January 25, 2008 Features & Images » Feature Story

Murder in the Great Big Playground 

A tale of real estate, murder, politics, and really great powder: Chapter One

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Minerva “Minty” St. James was AWOL. Her usual seat at The Girls’ table in the Mallard Room was empty for the first time in nearly five years. Not that the other “girls”— a group of women who were pushing 60 — really minded. No one really remembered how Minty, the self-styled “realtors’ realtor”, had ended up joining their group of fundraising all-stars, but all agreed she tended to be a pain in the ass.

“I haven’t heard from her in days,” said Jean Jones, who admittedly had done nothing to chase her down.

Jean, who had the most imitated highlight/lowlight bob of any local, also had the distinction of being the ex-wife of a Whistler council member, an SLRD representative and an MLA. She figured she was more than ready to throw her hat into the November mayoral race, and had been counting on Minty to exert her substantial influence. Not to mention, to host a few glad-handing receptions.

“I thought I would have seen Minty at the ‘Keeping Young, Keeping Fun’ Sunny Seniors’ seminar at Meadow Park,” noted Patti Peterson, sipping her third Blueberry Tea of the afternoon, figuring the green tea base would keep her personal trainer mollified about the amount of booze she’d quaffed before 3 o’clock.

“Maybe she was with her mystery man this weekend,” suggested Jean. “Has she told anyone who he is?”

“Some kid in his thirties. He’s a builder or a planner or something… I fired off a bunch of names, but she wasn’t biting,” said Carly Hughes, toying with her empty espresso cup. “All she wanted to talk about was her plan to build a staff housing compound in Pemberton. Kind of like a warehouse for Aussies with a shuttle to Whistler every two hours.”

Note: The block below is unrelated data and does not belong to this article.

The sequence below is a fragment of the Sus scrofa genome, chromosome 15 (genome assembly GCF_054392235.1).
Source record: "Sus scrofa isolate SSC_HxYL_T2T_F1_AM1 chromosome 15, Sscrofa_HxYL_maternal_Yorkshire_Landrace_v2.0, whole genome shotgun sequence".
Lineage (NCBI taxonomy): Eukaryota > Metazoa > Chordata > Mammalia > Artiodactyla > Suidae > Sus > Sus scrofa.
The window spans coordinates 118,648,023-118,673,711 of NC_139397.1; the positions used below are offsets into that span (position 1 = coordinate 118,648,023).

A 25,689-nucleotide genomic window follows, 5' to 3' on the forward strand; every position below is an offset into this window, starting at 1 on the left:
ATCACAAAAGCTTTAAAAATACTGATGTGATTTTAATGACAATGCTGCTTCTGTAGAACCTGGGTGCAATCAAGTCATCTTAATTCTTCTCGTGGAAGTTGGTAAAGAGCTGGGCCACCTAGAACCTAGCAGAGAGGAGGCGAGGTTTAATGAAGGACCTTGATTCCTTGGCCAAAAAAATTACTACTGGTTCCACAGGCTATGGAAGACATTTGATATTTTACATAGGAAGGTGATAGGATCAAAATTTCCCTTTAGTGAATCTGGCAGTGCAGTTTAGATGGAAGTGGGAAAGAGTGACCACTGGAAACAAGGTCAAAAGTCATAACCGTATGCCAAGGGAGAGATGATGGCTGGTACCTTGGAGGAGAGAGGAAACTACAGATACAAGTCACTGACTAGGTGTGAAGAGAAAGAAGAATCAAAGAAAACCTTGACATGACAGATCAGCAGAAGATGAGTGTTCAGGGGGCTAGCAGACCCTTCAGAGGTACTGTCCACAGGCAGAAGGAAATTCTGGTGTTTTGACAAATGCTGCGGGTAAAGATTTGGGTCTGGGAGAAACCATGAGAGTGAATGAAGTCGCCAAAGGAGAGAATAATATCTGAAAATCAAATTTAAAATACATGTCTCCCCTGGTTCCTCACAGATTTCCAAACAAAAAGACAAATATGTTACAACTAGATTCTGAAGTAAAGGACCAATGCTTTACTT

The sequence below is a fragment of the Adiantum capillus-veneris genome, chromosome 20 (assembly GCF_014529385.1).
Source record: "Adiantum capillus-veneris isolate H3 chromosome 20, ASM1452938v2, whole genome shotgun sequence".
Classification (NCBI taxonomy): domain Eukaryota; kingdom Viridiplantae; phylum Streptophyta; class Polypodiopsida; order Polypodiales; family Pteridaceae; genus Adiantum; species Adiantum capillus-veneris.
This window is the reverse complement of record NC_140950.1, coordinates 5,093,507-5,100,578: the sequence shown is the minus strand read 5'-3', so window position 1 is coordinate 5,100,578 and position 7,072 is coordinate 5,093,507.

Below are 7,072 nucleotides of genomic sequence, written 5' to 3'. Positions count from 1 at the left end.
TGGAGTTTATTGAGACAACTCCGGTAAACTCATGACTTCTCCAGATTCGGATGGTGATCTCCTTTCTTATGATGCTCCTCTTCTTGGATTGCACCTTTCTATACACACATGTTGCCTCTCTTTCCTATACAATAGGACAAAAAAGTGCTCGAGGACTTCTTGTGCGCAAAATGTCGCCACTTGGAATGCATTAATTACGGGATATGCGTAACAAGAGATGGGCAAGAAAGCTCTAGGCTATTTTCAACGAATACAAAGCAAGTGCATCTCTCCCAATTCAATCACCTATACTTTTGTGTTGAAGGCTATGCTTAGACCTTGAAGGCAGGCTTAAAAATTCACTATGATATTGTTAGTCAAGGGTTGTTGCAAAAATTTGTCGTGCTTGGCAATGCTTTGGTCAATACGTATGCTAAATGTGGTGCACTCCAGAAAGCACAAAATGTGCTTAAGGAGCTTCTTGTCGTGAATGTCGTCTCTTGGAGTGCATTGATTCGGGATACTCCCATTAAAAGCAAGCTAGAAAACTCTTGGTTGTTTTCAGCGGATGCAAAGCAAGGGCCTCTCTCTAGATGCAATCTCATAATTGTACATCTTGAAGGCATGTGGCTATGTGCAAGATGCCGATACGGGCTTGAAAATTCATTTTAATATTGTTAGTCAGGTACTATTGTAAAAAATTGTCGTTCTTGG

“She never told me about that,” sniffed Patti. Patti’s husband, Ralph, had made it big covering Vancouver and Sun Peaks with cheaply made condos, supported by ironclad contracts that always left the owners holding the bag.

Carly sighed. Patti’s constant jockeying to find a way to add more money to the Peterson millions was tiring. It was so un-Whistler. And Carly knew Whistler. As only a one-time clerk of the municipality, co-founder of the Garden Club, and on-call Critical Incident Stress Debriefer could.

Love her or hate her — and mostly people loved her — everyone agreed that Carly Hughes was as consistent in Whistler as an American Thanksgiving mountain opening and locals who only dine out during the shoulder season’s cheap specials. She was a legend.

As she contemplated ordering another espresso machiatto (she loved the way the baristas made the froth resemble a relief of Whistler and Blackcomb) she considered the fact that nobody had heard from Minty in four days — a record — and it crossed Carly’s mind that perhaps Minty might be missing. Maybe it was worth calling Hiroshi at Search and Rescue. She quickly dismissed the thought as a side effect of watching too much Without A Trace and not having properly processed the last on-mountain tree-well death, and got down to the delicate business at hand.

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